Silver & Sunshine Bakery was only two blocks over from where Moonbeams Bakery was going to open in two weeks, and Bin hadn’t stopped hearing about it since he’d dared to poke his head out of the front of his still-anonymous shop for a breath of fresh air.
Word on the street was that Silver & Sunshine had the best pastries in a five-kilometer radius, and every person Bin passed, from housewife to school girl to university student, gushed about how wonderful a bakery it was.
So Bin had to go find out. He, Minhyuk, and Sanha were excellent bakers in their own right, had trained at the same culinary arts school together and worked in the restaurant of a very fancy hotel before Bin had won a baking contest and they’d had enough money to open a place of their own. They were taking a big risk, financially and personally, to finally open the bakery of their dreams (Minhyuk was still a little sulky that they hadn’t named their bakery Moonlight Dreams, but Sanha had sided with Bin, that a simpler, cozier name was needed for their homey little kitchen that they’d be sharing with the public).
If Bin and the others were going to risk themselves like this, they had to know about the competition.
Based on what Bin had been able to glean on his short walk from the future location of Moonbeams to Silver & Sunshine, the pastries were to die for, the macarons were works of art, and the chef was a genius.
“He trained in France, you know,” one woman remarked to another, the two of them pushing strollers with tots down the street going opposite Bin.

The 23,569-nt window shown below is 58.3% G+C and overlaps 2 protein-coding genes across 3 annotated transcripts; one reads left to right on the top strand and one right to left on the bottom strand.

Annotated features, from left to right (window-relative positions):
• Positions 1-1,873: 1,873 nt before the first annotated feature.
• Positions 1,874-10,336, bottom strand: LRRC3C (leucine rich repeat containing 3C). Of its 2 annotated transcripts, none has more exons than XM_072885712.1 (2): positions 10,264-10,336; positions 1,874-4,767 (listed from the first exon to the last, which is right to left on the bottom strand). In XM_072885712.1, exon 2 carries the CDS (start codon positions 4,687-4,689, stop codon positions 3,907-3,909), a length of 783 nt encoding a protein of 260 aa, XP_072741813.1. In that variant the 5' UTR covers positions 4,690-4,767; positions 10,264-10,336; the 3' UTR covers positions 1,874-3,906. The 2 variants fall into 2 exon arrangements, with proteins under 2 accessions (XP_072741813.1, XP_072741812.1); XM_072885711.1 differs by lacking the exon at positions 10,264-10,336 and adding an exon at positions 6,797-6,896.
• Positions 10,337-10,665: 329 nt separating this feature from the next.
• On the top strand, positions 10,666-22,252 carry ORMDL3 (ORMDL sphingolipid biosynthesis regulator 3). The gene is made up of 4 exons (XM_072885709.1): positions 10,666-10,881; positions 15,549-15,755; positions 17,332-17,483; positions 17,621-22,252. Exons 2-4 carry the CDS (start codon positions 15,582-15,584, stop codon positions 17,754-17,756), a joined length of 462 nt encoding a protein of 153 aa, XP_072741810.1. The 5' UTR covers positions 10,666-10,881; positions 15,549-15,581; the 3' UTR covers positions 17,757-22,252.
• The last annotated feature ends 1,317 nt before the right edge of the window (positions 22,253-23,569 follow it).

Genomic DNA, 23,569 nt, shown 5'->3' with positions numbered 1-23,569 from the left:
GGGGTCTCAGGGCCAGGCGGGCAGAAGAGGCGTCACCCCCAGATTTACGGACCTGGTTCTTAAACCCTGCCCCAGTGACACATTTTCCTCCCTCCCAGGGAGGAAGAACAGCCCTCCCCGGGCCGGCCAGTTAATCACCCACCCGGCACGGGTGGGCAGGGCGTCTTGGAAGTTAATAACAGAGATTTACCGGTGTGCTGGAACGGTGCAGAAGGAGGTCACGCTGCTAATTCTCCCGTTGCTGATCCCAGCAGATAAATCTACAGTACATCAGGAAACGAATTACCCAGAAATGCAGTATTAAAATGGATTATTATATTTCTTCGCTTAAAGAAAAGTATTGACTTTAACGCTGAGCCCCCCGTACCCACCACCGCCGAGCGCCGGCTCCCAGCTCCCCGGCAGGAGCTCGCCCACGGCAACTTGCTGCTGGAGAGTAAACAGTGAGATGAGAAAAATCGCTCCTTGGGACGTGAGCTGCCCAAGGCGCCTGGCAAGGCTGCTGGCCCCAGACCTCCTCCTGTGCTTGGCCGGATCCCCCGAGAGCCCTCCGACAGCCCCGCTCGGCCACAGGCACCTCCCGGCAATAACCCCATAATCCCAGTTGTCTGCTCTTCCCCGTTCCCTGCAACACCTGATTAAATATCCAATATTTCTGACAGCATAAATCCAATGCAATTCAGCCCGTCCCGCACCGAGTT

One of the tots was nibbling on a macaron that was shaped like a teddy bear. It was, Bin had to admit, pretty cute.
He wasn’t afraid of some fancy foreign-trained chef, though.
He paused at the threshold of Silver & Sunshine and looked up at the sign above the bright yellow-and-white striped awning. The name of the bakery was in fancy English script that Bin could barely read, as well as in hangeul. The sign had fancy silver swirls under the name, and this was definitely one of those high-end bakeries that probably catered celebrity and political events.
Although the little silver turtle in the corner of the sign, the one with a sun-ray halo, was a little cartoon-y and cute.
Bin took a deep breath and pushed open the door — and was immediately greeted by the wonderful scent of baking pastries and the faintest hint of caramelizing sugar.
He scanned the cases and saw they were full of fancy cakes, Napoleons, cannolis, delicate little tarts, a rainbow array of macarons decorated to look like bears and kittens and puppies and turtles and sunshines and flowers, cake pops on sticks, and homemade chocolate truffles and squares of fudge. For savory options, there were brioche rolls stuffed with feta and prosciutto and herbs, baguettes, and croissants.
Everything was arranged on gleaming silver trays with paper doilies, and Bin could feel how expensive it all was.
“Welcome to Silver & Sunshine. How may I help you?” a man asked.
Bin looked up — and promptly forgot how to think.
The man standing on the other side of the counter was, in a word, beautiful. He had pale skin and perfect features and soft-looking straight black hair, and his eyes were crinkled up into half-moons when he smiled, and his lips looked perfectly soft and pink and kissable, and —
“Ah, hello,” Bin said. “Um. Can I have one of — those?” He pointed to a Napoleon and, because his brain still wasn’t working while he gaped at the ethereal man in a pristine chef’s jacket, he utterly botched the pronunciation of the pastry.
“Ah, a Napoleon. A fine choice,” the man said. He pronounced it the French way. Was he the one who’d trained in France, or had he learned it from his coworker?